Are you a neurofeedback practitioner with personal characteristics that influence neurofeedback therapy (NFT) outcomes? The research team wants to hear your thoughts about NFT. We are offering to donate $2.00 to the ISNR Research Fund when you complete a 10 minute online survey on your NFT perspectives. The survey can be found here or please continue to read this article for more details about this NFT outcomes study.
Research continues to provide empirical support for NFT efficacy and effectiveness. A recent meta-analysis demonstrated large effect sizes for NFT on impulsivity and inattention and a medium effect size for hyperactivity symptoms of ADHD; utilizing AAPB and ISNR clinical efficacy guidelines, the authors classified NFT as a “Level 5 Efficacious and Specific” treatment for ADHD (Arns, et al., 2009). The National Institute of Mental Health funded a randomized control study of NFT for ADHD. Hammond (2007) compiled an extensive bibliography of neurofeedback research, and Yucha and Gilbert (2008) published Evidence-Based Practice in Biofeedback and Neurofeedback. The September 2009 ISNR conference will be offering an extensive number of presentations of current research findings.
Despite advances in the quantity and quality of NFT research, a comprehensive literature review only found a handful of experimental investigations into practitioner variables that influence NFT process and outcome variables. Rubi (2006) investigated the utilization of NFT around the world and reported on practitioner demographic variables. Additional findings of our literature review included one article that emphasized the importance of establishing formal NFT practice standards (Hammond & Kirk, 2008) and another that discussed a staff training program that highlighted age as a potential practitioner variable for specific client types ( Thompson and Thompson, 2008).
Limited investigation into practitioner variables that influence NFT process and outcomes triggered our team to explore this topic. We started with the following questions: Are there practitioner characteristics specific to NFT? If so, what are the characteristics? Do the characteristics influence process and outcome variables? To explore our questions, we developed a mixed-method three phase study. Phase one focuses on uncovering NFT perspectives through qualitative methodology. Phase two proposes to develop and test a NFT practitioner characteristic (NFPC) measurement tool through a confirmatory factor analysis. Phase three investigates practitioner variables (measured by the NFPC) that influence process and outcome variables.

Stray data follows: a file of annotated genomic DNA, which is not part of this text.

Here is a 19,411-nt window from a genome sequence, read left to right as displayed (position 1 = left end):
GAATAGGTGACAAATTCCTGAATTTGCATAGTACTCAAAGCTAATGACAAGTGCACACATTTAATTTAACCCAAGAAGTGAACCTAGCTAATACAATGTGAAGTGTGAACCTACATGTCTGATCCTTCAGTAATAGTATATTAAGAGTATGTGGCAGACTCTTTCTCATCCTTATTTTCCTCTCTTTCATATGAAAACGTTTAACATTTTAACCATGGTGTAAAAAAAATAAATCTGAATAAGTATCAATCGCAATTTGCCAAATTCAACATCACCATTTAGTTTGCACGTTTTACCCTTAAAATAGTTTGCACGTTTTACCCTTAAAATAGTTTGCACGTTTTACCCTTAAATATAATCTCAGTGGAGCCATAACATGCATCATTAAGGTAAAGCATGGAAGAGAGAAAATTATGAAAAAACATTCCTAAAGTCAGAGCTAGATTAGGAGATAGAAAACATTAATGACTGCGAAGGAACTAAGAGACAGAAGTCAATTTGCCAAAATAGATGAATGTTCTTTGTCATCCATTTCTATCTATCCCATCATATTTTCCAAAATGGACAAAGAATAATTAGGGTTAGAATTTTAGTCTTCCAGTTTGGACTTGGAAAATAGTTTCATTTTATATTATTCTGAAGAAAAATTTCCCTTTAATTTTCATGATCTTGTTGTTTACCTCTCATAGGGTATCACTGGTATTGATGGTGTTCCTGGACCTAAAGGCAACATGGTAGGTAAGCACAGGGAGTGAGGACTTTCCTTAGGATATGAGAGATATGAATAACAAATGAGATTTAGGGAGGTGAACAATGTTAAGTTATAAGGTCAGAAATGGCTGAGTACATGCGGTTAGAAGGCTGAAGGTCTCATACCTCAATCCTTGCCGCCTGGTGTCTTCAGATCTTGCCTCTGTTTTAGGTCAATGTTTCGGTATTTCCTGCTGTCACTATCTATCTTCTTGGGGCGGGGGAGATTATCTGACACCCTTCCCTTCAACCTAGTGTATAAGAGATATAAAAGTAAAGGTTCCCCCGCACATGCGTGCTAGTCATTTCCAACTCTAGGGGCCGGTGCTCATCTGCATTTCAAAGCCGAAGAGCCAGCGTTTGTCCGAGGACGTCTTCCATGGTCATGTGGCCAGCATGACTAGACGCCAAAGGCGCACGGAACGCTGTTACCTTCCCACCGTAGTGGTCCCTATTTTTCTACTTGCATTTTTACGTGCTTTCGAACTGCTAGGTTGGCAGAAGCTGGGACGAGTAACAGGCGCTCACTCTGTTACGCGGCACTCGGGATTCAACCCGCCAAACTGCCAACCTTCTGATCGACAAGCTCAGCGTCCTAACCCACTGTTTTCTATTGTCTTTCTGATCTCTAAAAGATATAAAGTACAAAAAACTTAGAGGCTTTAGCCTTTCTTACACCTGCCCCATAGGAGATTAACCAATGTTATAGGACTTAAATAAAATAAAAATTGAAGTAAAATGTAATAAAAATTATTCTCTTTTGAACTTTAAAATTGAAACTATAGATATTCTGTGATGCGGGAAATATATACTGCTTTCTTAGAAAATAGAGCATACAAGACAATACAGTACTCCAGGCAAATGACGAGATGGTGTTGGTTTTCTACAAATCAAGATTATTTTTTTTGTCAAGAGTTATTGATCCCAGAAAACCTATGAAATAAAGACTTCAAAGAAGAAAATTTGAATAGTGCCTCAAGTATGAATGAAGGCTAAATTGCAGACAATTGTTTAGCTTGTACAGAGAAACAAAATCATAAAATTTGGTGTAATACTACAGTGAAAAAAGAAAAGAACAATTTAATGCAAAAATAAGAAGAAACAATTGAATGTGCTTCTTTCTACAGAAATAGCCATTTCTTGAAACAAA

Take The 10-Minute Online Survey
Visit Survey Monkey here.
The researchers will donate $2.00 to the ISNR Research Fund for each completed survey (subject to maximum allocated research funds).
Thanks in advance for your participation,
Illinois Institute of Technology, Chicago
Arns, M., de Ridder, S., Strehl, U., Breteler, M., and Coenen, A. (2009). Efficacy of neurofeedback treatment in ADHD: The effects on inattention, impulsivity, and hyperactivity: A meta-analysis. Clinical EEG and Neuroscience, 40, 180-189.
Hammond, D.C. (2007). Comprehensive Neurofeedback Bibliography. Journal of Neurotherapy, 11, 45-60.
Hammond, D.C., and Kirk, L. (2008). First, do no harm: Adverse effects and the need for practice standards in neurofeedback. Journal of Neurotherapy, 12, 79-88.
Rubi, M.C.M., (2006). Neurofeedback around the world. Journal of Neurotherapy, 10, 63-73.
Thompson, M., and Thompson, L. (2008). Achieving excellence with your staff: A consultant staff training program in Selected Abstracts of Conference Presentation at the 2007 International Society for Neurofeedback Research (ISNR) 15th Annual Conference, San Diego, California. Journal of Neurotherapy, 12, 75.
Yucha, C., and Montgomery, D. (2008). Evidence-Based Practice in Biofeedback and Neurofeedback. Wheat Ridge, CO: AAPB.